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Some of my favorite photographic subjects are the variety of cactus plants that call the southwest home…I love photographing cactus. From the mighty Saguaro cactus to the deceitfully titled teddy bear Cholla, there are plenty to keep you busy both searching for and photographing. In this post, I explain a few helpful tips to maximize the use of some of the more common cacti in your landscape photographs as well as a few safety tips to keep in mind while out in the field.
Safety First: While many of the cactus found in the desert are beautiful to look at, they do pose some potential risks as you wander around the desert floor. The majority of these plants have very sharp needles that can easily pierce your skin with just a simple graze. The most obvious culprit is the teddy bear Cholla. They may look fluffy and cuddly but make no mistake… they are devilish plants if you aren’t careful. The slightest touch will have them clinging onto you in no time. Depending on the severity of such an encounter, it’s best to carry tweezers and even a comb in your pack to remove the needles and chunks of cactus. If you happen to forget either of these things, lens caps work on the fly as well as nearby sticks and rocks remove them. I have heard more horror stories regarding this type of cactus than any other and have encountered a number of issues of my own with them. Always watch your step when around any cactus. Some of these plants are only inches tall and can hide in plain sight. Aside from teddy bear Cholla, the mighty Saguaro can also prove to be dangerous. While they don’t tend to jump at you like those pesky Cholla, they are usually home to various critters (such as rattlesnakes) that can climb the creases and hide inside. There have also been bees, bobcats, and various birds that have called the inside of Saguaros home, so it’s best to make sure it looks clear before getting too close.
Photographing those pesky Cholla: Now that we have carefully navigated through dense Cholla avoiding any fallen cholla “pups” (the pieces which fall from the main plant), it’s time to find a pleasing composition and wait for the light. Teddy bear Cholla specifically have a knack for catching some incredible glow in their needles during the golden hour. My preference for photographing these plants is to shoot into the light. This allows the plants to glow and stand out in the image. Once the sun is below the horizon, the glow almost always completely goes away. It’s still there, but not nearly as vivid as when the sun is up. This is a good time to turn around and shoot those Cholla against a nice backdrop if one is available. Not only will you have an interesting foreground, but you also won’t have to worry about having your shadow in the photos. The two images below were photographed just feet apart and in completely opposite directions.
The Mighty Saguaro: Perhaps the most recognizable cactus on earth. It is synonymous with the desert southwest and is featured in almost every western movie. Due to their size, they can be slightly difficult to photograph. It may be strange to hear, but I have found using a zoom lens allows for a more creative approach to these plants. While you can use a wide-angle to photograph them, using a zoom lens can help compress them and create some great depth that a wide-angle just can’t do. In the image below, which is a stitched panoramic shot at 70mm, I used the strong verticals of the Saguaro as an anchor to direct the eye to the peak and sunset skies. This also showed off the depth of this scene with the rest of the saguaro skirting the peaks base.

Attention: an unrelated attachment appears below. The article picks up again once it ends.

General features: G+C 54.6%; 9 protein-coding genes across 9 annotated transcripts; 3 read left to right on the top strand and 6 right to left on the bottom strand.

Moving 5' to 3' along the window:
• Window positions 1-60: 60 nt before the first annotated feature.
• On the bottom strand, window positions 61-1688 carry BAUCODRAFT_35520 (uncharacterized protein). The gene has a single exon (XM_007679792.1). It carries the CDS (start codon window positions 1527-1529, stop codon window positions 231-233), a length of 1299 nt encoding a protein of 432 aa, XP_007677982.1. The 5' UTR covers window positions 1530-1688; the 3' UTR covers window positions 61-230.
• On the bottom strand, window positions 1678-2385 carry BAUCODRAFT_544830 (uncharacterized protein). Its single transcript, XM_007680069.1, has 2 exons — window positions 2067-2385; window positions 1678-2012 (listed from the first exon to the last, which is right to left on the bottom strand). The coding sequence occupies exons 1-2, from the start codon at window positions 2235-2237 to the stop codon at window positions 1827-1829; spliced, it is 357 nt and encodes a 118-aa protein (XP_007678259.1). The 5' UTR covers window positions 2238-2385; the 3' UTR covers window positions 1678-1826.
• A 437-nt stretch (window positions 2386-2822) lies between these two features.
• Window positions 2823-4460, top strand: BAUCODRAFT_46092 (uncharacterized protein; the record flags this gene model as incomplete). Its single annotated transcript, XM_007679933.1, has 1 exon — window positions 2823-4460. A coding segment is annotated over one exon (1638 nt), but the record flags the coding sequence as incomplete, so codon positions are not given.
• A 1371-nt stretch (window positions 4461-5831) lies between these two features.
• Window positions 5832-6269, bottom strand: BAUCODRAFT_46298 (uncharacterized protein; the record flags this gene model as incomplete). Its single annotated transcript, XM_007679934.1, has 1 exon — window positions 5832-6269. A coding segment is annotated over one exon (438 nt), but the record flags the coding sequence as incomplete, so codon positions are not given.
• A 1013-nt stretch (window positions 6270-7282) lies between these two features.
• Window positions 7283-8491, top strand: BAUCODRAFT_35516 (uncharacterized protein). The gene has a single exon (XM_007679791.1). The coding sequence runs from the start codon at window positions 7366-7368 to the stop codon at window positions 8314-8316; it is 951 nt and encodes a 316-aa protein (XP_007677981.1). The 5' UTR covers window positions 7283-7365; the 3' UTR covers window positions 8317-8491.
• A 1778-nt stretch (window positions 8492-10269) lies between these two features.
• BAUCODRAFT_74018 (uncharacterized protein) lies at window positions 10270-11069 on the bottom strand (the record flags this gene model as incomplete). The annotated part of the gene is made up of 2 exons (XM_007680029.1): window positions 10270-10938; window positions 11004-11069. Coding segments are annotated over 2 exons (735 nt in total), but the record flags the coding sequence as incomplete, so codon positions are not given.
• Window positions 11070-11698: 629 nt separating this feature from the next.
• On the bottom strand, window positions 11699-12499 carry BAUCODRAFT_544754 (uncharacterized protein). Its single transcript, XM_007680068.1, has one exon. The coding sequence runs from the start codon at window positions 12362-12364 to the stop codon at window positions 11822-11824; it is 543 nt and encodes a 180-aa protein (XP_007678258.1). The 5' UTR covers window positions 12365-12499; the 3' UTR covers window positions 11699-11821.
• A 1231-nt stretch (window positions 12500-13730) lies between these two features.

Utilizing a zoom lens can also lend to some more intimate type images of Saguaro cacti. By compressing a row of them against a sunlit ridge, I was able to show a contrast in both color and shape.
The Barrels: Barrel cacti are some of my favorite to incorporate into a composition. They can be as tiny as a baseball and as tall as a human. They also have some of the most colorful needles of any cactus particularly after any kind of precipitation, so it’s best to search for them after a rain so that they can show off their brilliant colors. Unlike the teddy bear Cholla and Saguaro cacti, the barrel cactus is usually solitary with some scattered nearby. Many times, this lends itself to a more in-your-face wide angle approach, but if you can find a small grouping of them, they provide a great anchor and foreground to an image. Below are examples of the wide in-your-face approach, as well as using them in a complimentary way.
I am a professional photographer based out of the Sonoran desert of Arizona. I've been fortunate to explore and wander the southwest for the majority of my life. Having grown up in the suburbs of Philadelphia as a child, I wasn't quite familiar with the outdoors or nature for that matter. Aside from flipping through Nat Geo magazines during class, I wasn't sure if any of this stuff actually existed. After moving across the country to the desert I soon found myself exploring the desert landscape. I became fascinated by the flora and fauna as well as seeing the rugged mountains for the first time. Soon enough, I picked up a camera and began to document my explorations. I began to look at the scenery in a different way, studying how the light and weather worked with the landscape. It became more and more enjoyable for me, and one day someone asked to purchase a print. As they say, the rest is history right? I've been fortunate to have my work printed in such publications as Arizona Highways Magazine and Digital Photo Mag UK as well as many online publications.